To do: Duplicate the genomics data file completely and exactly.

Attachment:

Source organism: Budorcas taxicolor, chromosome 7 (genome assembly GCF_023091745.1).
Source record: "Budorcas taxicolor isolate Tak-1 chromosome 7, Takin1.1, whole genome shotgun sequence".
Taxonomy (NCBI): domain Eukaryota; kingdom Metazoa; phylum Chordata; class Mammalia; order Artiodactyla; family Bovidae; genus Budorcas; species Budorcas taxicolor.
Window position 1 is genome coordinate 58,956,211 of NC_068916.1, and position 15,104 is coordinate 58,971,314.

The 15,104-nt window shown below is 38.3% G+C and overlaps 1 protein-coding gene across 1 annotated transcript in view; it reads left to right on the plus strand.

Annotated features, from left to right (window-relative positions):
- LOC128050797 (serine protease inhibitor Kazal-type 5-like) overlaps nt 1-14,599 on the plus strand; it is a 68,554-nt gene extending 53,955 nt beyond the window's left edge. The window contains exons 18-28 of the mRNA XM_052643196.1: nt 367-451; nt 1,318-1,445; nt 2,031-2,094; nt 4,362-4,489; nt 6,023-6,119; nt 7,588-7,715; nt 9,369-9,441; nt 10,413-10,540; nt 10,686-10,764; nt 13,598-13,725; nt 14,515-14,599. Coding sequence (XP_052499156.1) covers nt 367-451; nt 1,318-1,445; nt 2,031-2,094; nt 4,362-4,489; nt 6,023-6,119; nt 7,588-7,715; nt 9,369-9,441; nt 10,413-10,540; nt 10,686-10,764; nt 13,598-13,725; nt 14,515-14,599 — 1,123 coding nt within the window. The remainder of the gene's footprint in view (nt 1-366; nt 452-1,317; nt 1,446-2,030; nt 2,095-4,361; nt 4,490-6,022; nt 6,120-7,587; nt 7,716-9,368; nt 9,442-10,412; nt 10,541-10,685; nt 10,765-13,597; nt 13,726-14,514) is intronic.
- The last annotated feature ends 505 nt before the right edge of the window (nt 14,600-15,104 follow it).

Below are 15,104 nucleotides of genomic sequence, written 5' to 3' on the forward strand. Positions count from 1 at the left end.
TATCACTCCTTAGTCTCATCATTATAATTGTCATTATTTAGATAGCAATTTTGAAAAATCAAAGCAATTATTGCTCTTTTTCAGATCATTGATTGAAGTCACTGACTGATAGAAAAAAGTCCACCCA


Source organism: Budorcas taxicolor, chromosome 7 (genome assembly GCF_023091745.1).
Source record: "Budorcas taxicolor isolate Tak-1 chromosome 7, Takin1.1, whole genome shotgun sequence".
Taxonomy (NCBI): domain Eukaryota; kingdom Metazoa; phylum Chordata; class Mammalia; order Artiodactyla; family Bovidae; genus Budorcas; species Budorcas taxicolor.
Window position 1 is genome coordinate 58,956,211 of NC_068916.1, and position 15,104 is coordinate 58,971,314.

The 15,104-nt window shown below is 38.3% G+C and overlaps 1 protein-coding gene across 1 annotated transcript in view; it reads left to right on the plus strand.

Annotated features, from left to right (window-relative positions):
- LOC128050797 (serine protease inhibitor Kazal-type 5-like) overlaps nt 1-14,599 on the plus strand; it is a 68,554-nt gene extending 53,955 nt beyond the window's left edge. The window contains exons 18-28 of the mRNA XM_052643196.1: nt 367-451; nt 1,318-1,445; nt 2,031-2,094; nt 4,362-4,489; nt 6,023-6,119; nt 7,588-7,715; nt 9,369-9,441; nt 10,413-10,540; nt 10,686-10,764; nt 13,598-13,725; nt 14,515-14,599. Coding sequence (XP_052499156.1) covers nt 367-451; nt 1,318-1,445; nt 2,031-2,094; nt 4,362-4,489; nt 6,023-6,119; nt 7,588-7,715; nt 9,369-9,441; nt 10,413-10,540; nt 10,686-10,764; nt 13,598-13,725; nt 14,515-14,599 — 1,123 coding nt within the window. The remainder of the gene's footprint in view (nt 1-366; nt 452-1,317; nt 1,446-2,030; nt 2,095-4,361; nt 4,490-6,022; nt 6,120-7,587; nt 7,716-9,368; nt 9,442-10,412; nt 10,541-10,685; nt 10,765-13,597; nt 13,726-14,514) is intronic.
- The last annotated feature ends 505 nt before the right edge of the window (nt 14,600-15,104 follow it).

Below are 15,104 nucleotides of genomic sequence, written 5' to 3' on the forward strand. Positions count from 1 at the left end.
TATCACTCCTTAGTCTCATCATTATAATTGTCATTATTTAGATAGCAATTTTGAAAAATCAAAGCAATTATTGCTCTTTTTCAGATCATTGATTGAAGTCACTGACTGATAGAAAAAAGTCCACCCA